Meanwhile, the Hustler was nothing like the Peacemaker. It could reach Mach 2 with the nuclear warhead and fuel tank on board. With the Hustler, Americans had a weapon capable of breaching the Soviet airspace, hitting some of the crucial targets. The B-58 took off in 1956 for the first time, and it remained in the service of the army for years later.

Common Accidents

Early delta wing airplanes were catastrophic for the pilots. Flying this plane was too demanding and many pilots struggled to master the controls. Every part of the flight could have been disastrous. It was hard to take off, land, and rotate the plane in the air. No wonder 26 out of the 116 Hustlers suffered accidents, which was 22.4% when looked over a ten-year span. Indeed, a lot of those early jets were prone to accidents, but the Hustler was the worst and many pilots died for naught.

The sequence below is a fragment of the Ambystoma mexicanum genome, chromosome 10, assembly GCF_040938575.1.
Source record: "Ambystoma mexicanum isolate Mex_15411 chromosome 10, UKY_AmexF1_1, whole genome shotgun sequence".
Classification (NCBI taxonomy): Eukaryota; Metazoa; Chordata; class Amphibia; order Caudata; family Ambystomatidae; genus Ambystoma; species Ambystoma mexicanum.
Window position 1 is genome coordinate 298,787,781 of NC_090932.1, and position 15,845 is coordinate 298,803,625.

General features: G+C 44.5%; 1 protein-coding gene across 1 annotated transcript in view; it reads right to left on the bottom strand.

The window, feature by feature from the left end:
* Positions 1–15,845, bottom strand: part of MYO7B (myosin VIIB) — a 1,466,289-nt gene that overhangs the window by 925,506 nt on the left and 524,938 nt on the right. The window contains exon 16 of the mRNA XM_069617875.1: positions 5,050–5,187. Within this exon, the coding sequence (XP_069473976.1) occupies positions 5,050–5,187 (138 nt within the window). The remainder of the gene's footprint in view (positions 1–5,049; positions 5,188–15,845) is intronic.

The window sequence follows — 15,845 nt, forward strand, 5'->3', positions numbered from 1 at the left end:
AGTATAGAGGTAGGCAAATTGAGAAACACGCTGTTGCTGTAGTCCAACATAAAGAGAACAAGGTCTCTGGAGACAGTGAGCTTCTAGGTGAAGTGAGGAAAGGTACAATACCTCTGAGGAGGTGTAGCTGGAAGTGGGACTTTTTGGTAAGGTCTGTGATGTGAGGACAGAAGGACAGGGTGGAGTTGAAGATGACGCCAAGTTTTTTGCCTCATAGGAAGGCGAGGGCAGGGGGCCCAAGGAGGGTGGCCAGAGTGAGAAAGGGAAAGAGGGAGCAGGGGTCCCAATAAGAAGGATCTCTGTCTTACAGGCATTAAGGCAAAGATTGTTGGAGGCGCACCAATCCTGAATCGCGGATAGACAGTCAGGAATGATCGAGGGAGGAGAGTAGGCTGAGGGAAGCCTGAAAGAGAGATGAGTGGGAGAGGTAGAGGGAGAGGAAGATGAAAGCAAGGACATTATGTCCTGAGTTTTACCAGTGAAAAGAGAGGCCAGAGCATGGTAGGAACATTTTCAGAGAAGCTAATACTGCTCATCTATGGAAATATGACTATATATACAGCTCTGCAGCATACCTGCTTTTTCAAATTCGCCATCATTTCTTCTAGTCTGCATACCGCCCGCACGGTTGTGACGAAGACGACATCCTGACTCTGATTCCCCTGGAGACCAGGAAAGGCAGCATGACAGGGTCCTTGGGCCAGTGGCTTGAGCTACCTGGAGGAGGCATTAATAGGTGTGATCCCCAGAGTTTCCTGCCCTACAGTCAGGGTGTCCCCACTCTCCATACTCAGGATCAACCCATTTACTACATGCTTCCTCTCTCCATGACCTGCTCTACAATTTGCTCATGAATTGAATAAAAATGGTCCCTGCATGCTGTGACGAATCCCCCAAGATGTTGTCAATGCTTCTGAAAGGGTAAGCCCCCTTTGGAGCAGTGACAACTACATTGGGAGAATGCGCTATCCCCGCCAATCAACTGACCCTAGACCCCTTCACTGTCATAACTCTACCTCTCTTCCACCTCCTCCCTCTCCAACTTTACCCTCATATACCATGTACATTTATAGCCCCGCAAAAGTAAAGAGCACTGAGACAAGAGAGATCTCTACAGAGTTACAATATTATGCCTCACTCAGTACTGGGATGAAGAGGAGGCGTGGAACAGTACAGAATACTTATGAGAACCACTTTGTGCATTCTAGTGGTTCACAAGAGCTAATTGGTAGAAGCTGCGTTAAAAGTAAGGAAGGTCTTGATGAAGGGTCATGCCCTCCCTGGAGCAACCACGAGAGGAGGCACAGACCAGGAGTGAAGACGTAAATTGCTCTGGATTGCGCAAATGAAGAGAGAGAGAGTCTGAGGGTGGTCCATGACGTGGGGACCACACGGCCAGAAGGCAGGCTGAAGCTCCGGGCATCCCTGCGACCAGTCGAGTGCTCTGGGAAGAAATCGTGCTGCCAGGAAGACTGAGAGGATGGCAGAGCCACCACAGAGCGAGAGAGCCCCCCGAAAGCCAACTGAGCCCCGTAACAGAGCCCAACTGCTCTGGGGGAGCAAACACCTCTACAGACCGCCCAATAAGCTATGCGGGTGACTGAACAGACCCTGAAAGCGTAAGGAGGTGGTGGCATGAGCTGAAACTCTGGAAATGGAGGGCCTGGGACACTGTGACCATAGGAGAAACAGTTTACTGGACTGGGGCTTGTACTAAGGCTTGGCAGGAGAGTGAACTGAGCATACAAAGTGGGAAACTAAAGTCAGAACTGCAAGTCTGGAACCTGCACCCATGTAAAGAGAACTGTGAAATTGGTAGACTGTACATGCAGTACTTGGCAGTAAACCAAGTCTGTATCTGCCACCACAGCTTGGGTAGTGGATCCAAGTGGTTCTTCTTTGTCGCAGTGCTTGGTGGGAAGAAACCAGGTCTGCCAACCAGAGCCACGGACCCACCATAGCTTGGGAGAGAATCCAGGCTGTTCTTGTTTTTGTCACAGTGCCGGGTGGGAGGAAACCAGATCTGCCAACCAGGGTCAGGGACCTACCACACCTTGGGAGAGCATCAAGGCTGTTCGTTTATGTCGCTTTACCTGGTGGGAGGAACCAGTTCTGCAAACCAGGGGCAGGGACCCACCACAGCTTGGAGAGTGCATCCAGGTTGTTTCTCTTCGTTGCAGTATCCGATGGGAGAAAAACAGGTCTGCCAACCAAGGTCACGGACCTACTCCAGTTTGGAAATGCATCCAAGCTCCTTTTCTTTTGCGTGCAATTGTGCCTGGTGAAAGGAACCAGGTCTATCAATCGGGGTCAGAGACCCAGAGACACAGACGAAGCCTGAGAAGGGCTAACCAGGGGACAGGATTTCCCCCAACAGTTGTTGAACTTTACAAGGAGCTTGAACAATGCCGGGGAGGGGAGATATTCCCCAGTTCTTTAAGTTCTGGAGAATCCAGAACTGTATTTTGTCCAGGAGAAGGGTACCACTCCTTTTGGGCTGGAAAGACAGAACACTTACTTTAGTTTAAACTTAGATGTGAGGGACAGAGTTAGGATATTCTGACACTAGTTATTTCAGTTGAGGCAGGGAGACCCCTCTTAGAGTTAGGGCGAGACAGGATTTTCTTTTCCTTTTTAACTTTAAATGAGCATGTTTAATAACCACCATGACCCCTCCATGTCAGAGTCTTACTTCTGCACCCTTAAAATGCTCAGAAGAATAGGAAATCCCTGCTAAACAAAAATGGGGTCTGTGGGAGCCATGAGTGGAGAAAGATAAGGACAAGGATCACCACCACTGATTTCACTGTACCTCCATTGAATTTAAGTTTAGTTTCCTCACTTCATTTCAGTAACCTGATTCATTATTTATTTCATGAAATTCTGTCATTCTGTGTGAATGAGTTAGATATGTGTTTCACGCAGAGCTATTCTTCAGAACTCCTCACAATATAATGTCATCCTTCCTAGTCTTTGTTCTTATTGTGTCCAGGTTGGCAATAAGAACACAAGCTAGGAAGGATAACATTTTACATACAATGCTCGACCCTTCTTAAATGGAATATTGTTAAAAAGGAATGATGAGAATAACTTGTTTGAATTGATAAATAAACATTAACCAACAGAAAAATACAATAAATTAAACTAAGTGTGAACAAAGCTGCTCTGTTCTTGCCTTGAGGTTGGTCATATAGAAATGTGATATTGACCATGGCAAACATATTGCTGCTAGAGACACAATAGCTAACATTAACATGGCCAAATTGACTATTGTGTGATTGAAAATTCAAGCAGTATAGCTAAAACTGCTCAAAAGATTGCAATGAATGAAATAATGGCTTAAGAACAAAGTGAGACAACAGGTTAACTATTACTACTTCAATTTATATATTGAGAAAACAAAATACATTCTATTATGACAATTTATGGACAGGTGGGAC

The B-58, together with the B-36 and B-47 was never in a war. The Vietnam War was finished without the Hustler’s involvement, but that was perhaps for the best. The handling at low altitudes was poor, and most of the bombs would probably miss the targets. At that time, the Air Force desperately needed a high-performance penetration bomber, but the B-58 just wasn’t it. As a replacement, they started using the B-70 Valkyrie, but instead of fixing the problems which troubled the B-58, exactly the same things were the issue. The bomber was rendered obsolete.